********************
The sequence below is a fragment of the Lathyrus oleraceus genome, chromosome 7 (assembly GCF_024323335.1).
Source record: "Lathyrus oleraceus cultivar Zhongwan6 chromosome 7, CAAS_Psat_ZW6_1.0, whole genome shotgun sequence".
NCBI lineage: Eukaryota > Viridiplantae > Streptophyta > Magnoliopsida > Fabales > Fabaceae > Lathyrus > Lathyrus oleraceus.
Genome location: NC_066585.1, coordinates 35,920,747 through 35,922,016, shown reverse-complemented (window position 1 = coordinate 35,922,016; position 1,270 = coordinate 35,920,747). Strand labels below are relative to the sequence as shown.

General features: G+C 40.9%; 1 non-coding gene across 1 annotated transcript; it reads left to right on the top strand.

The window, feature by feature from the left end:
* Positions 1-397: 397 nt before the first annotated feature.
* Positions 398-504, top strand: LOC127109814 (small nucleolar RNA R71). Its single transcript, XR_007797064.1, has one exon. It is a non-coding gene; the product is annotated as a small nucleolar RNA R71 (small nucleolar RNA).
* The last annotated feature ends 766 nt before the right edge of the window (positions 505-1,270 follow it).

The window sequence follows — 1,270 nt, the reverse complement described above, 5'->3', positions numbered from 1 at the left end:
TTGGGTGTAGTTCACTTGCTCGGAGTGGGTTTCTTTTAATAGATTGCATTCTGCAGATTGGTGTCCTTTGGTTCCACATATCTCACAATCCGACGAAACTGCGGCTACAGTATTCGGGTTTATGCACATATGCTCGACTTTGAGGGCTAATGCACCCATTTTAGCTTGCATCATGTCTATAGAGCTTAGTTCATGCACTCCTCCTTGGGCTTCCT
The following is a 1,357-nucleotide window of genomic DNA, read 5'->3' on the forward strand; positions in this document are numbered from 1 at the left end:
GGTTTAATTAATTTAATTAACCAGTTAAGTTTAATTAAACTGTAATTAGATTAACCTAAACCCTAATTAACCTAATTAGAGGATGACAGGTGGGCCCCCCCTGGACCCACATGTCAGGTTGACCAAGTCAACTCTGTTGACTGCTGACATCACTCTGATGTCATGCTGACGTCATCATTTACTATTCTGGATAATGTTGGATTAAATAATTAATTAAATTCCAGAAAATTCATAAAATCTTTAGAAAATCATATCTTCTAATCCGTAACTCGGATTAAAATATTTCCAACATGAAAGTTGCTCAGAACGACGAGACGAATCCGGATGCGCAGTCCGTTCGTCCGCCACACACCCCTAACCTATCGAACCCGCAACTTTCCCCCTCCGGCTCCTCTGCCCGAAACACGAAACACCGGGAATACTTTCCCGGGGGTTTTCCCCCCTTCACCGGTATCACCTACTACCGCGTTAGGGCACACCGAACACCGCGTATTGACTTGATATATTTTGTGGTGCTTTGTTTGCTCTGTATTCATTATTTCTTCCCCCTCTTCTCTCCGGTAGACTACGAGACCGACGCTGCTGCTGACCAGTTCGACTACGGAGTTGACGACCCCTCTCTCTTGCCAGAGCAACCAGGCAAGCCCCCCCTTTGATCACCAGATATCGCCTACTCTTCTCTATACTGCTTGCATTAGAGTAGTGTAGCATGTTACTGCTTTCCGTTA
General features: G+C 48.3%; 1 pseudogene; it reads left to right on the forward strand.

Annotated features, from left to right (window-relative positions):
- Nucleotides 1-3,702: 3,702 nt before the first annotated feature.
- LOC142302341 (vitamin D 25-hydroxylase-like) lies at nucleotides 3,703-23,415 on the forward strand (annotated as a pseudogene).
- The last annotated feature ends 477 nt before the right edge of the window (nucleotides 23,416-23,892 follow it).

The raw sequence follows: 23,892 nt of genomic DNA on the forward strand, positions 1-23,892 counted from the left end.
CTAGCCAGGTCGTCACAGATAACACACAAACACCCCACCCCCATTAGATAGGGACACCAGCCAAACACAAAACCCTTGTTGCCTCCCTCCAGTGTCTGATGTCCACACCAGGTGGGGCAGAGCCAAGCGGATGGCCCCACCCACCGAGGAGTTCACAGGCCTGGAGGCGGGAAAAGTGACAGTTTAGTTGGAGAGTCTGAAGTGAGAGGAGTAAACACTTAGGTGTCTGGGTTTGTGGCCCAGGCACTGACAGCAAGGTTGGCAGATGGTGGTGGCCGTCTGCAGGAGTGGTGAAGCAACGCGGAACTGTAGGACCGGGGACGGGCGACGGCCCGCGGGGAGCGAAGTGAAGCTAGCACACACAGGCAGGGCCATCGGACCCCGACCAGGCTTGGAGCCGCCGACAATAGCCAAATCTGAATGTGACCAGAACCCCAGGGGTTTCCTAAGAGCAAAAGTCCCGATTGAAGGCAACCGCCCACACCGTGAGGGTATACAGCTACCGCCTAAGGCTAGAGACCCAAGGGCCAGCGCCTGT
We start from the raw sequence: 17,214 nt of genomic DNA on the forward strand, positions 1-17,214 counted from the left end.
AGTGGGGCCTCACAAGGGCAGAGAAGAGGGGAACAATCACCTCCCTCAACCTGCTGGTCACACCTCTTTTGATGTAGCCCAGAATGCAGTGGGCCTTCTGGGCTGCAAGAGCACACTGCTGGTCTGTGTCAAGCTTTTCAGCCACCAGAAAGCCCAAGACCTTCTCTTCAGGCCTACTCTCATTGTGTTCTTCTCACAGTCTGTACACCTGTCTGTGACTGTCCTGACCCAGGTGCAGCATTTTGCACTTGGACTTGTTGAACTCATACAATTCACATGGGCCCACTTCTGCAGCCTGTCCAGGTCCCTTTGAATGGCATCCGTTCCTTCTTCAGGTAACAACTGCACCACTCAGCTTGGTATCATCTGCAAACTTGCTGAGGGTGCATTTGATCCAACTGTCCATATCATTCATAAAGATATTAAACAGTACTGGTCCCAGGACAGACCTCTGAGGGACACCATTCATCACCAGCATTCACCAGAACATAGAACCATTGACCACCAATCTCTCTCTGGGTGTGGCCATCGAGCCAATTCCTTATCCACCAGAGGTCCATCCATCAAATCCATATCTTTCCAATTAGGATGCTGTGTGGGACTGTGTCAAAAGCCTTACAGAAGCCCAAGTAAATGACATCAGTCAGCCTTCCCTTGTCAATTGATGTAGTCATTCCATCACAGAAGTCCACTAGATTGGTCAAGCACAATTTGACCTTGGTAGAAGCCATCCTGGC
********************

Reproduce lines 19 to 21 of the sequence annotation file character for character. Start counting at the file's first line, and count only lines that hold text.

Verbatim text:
The raw sequence follows: 23,892 nt of genomic DNA on the forward strand, positions 1-23,892 counted from the left end.
CTAGCCAGGTCGTCACAGATAACACACAAACACCCCACCCCCATTAGATAGGGACACCAGCCAAACACAAAACCCTTGTTGCCTCCCTCCAGTGTCTGATGTCCACACCAGGTGGGGCAGAGCCAAGCGGATGGCCCCACCCACCGAGGAGTTCACAGGCCTGGAGGCGGGAAAAGTGACAGTTTAGTTGGAGAGTCTGAAGTGAGAGGAGTAAACACTTAGGTGTCTGGGTTTGTGGCCCAGGCACTGACAGCAAGGTTGGCAGATGGTGGTGGCCGTCTGCAGGAGTGGTGAAGCAACGCGGAACTGTAGGACCGGGGACGGGCGACGGCCCGCGGGGAGCGAAGTGAAGCTAGCACACACAGGCAGGGCCATCGGACCCCGACCAGGCTTGGAGCCGCCGACAATAGCCAAATCTGAATGTGACCAGAACCCCAGGGGTTTCCTAAGAGCAAAAGTCCCGATTGAAGGCAACCGCCCACACCGTGAGGGTATACAGCTACCGCCTAAGGCTAGAGACCCAAGGGCCAGCGCCTGT
We start from the raw sequence: 17,214 nt of genomic DNA on the forward strand, positions 1-17,214 counted from the left end.